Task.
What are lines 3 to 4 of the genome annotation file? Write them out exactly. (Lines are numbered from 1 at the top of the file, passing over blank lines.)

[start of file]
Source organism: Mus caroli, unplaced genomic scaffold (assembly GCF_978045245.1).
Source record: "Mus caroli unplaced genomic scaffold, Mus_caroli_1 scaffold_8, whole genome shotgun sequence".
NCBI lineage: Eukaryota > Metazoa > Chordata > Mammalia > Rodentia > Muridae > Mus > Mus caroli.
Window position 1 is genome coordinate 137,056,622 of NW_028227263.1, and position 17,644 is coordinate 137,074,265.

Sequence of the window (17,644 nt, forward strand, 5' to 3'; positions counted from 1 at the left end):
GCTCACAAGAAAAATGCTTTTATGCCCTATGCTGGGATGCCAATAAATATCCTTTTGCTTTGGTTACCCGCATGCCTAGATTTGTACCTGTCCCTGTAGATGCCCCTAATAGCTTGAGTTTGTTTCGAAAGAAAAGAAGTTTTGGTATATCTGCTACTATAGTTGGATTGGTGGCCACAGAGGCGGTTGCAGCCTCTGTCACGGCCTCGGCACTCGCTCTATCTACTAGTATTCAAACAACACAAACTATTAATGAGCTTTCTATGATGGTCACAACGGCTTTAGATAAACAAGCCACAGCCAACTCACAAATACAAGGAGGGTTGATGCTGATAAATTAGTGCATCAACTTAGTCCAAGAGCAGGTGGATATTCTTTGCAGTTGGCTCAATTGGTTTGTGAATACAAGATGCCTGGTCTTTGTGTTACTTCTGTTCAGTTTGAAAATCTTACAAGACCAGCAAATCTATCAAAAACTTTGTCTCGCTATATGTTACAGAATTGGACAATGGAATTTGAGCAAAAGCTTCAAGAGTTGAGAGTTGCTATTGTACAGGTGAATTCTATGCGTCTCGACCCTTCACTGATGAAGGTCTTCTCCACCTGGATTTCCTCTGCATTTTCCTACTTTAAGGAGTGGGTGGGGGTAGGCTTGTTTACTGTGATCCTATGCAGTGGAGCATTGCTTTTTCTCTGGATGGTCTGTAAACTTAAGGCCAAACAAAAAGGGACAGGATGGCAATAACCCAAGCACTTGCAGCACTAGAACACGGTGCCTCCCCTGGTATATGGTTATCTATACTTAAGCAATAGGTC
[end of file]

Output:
NCBI lineage: Eukaryota > Metazoa > Chordata > Mammalia > Rodentia > Muridae > Mus > Mus caroli.
Window position 1 is genome coordinate 137,056,622 of NW_028227263.1, and position 17,644 is coordinate 137,074,265.